The First Bank of the United States was a cornerstone of Hamilton’s fiscal policy. It helped fund the public debt left from the American Revolution, facilitated the issuance of a stable national currency, and provided a convenient means of exchange for all the people of the United States. It was capitalized at $10 million and fully subscribed almost instantly, with the federal government holding the largest block of ownership, 20 percent. A substantial interest in the bank was also purchased by European investors.

The bank accomplished all that Hamilton had hoped for and also succeeded in an unforeseen role: the regulation of private banks chartered by several States. At this time, the issuance of notes was a more conspicuous feature of banking than were deposits. Bank notes entered circulation as the money banks lent to their borrowers, and these notes constituted most of the total currency in circulation.

The rapid growth of the young country generated powerful demand for loans and tended to stimulate the over-extension of credit. The Federalists felt that it was in the general interest to restrain such over-expansion, and the central bank imposed that restraint automatically. As the depository of the government, with offices in the chief seaports and commercial centers, it constantly received from collectors of revenue the notes of private banks by which moneys due the government were paid. As fast as it received such notes, it called for their redemption in gold and silver by the banks of issue, thus automatically restricting the over-extension of credit and protecting the economy from inflation. Conversely, in periods of panic or deflation, the bank could ease the pressure. It was engaged precisely in what came later to be called “central banking”.

Despite its successes, the bank met political opposition that gathered force with partisan changes taking place in the country. In large part this opposition was based on the very restraints the bank imposed on private, State-chartered banks; this was also seen as an affront to States’ rights, and the bank’s federal charter was called unconstitutional. In 1811, when the 20-year charter expired, renewal was politically impossible. Its officers acknowledged reality and successfully sought a state charter in New York. Think about these arguments as you consider the current shift in power from the Federal Reserve system (completely private) to the U.S. Treasury Department.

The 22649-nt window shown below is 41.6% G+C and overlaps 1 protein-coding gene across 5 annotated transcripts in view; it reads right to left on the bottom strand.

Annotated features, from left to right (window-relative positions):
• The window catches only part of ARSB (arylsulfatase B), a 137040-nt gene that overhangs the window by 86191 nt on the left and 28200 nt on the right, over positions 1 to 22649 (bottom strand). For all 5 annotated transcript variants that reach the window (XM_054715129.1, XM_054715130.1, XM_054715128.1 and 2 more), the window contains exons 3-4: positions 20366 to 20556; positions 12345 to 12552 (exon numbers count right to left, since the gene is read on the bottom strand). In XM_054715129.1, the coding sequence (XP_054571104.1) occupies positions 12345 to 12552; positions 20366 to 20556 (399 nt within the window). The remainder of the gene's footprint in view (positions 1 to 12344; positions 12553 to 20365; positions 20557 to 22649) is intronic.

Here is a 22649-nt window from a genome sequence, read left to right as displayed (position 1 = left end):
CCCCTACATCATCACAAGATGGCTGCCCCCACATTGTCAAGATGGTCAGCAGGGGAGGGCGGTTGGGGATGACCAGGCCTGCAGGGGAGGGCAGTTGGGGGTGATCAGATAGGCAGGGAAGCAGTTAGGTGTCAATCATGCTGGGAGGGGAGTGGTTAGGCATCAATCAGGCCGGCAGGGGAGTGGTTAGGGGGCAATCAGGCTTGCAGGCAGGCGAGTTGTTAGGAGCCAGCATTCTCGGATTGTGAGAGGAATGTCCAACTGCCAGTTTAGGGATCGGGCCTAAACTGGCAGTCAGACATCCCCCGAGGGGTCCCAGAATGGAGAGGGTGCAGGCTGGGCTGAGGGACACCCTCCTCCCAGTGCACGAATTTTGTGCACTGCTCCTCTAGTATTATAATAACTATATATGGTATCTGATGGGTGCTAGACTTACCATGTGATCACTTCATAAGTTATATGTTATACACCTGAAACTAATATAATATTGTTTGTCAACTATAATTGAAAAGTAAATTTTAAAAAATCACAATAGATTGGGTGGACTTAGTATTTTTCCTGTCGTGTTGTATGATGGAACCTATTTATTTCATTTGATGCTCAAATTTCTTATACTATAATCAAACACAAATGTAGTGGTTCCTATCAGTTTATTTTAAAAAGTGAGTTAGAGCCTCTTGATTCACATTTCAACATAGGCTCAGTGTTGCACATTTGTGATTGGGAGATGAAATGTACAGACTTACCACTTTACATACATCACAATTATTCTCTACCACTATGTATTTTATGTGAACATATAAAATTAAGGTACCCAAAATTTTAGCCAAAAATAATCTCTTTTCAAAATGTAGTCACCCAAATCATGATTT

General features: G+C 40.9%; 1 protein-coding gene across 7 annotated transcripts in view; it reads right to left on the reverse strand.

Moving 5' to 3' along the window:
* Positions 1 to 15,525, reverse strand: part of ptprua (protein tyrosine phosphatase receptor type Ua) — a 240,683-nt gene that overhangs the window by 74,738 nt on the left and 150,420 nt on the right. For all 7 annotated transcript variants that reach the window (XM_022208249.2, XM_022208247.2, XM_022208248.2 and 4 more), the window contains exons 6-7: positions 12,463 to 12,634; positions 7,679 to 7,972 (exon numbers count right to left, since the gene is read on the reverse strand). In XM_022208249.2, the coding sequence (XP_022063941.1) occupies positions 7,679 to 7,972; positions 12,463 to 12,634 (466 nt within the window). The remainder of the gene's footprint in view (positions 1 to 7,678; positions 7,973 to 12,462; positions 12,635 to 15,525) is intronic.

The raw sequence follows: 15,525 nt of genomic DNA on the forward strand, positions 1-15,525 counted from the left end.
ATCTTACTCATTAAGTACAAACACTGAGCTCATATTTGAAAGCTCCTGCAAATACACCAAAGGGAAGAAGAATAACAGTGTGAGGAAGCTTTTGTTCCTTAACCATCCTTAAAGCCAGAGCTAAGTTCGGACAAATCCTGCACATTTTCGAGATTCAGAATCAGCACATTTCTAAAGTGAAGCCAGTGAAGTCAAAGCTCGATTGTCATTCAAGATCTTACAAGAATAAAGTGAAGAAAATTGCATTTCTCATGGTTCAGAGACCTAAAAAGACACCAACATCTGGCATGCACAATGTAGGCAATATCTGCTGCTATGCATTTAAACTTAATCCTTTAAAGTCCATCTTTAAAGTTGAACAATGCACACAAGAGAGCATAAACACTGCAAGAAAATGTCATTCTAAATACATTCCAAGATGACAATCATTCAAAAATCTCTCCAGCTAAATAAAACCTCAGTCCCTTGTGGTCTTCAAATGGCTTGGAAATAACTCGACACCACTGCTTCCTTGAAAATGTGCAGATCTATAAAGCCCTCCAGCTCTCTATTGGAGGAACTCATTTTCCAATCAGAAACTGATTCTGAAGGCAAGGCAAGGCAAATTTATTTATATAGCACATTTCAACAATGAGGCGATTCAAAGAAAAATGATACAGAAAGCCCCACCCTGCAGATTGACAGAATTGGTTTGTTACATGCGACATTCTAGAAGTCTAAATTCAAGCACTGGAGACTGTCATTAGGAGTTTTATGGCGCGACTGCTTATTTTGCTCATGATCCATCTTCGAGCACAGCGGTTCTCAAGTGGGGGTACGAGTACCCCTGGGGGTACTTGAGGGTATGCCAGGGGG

I hope this little bit of history helps you to put these two Amendments into their historical context. It may also help you to understand the roots of many issues that cause political division in our current era.


Eleventh Amendment

The Eleventh Amendment was adopted to overrule the U.S. Supreme Court’s decision in Chisholm v. Georgia (1793). In that case, the Supreme Court had held that states did not enjoy sovereign immunity from suits made by citizens of other states in federal court. The Eleventh Amendment limits the power of federal courts to hear lawsuits against State governments brought by the citizens of another state or the citizens of a foreign country. The Supreme Court has also interpreted the Eleventh Amendment to bar federal courts from hearing lawsuits instituted by citizens of the state being sued and lawsuits initiated by the governments of foreign countries. For example, the state of New York could invoke the Eleventh Amendment to protect itself from being sued in federal court by its own residents, residents of another state, residents of a foreign country, or the government of a foreign country. This Amendment was written to articulate a balance between State sovereignty and Federal oversight in cases of lawsuits against States.

The Judicial power of the United States shall not be construed to extend to any suit in law or equity, commenced or prosecuted against one of the United States by Citizens of another State, or by Citizens or Subjects of any Foreign State.

Twelfth Amendment